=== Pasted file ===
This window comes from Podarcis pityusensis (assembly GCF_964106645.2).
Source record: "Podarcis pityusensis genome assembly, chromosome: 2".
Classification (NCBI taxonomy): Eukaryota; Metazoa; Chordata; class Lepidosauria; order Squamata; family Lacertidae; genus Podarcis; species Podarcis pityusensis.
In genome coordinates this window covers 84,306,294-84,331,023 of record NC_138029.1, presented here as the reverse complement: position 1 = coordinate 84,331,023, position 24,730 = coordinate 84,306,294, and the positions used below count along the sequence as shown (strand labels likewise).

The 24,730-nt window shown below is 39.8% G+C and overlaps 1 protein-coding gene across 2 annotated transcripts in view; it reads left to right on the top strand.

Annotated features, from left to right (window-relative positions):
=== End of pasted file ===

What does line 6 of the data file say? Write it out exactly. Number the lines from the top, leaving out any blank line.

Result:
Annotated features, from left to right (window-relative positions):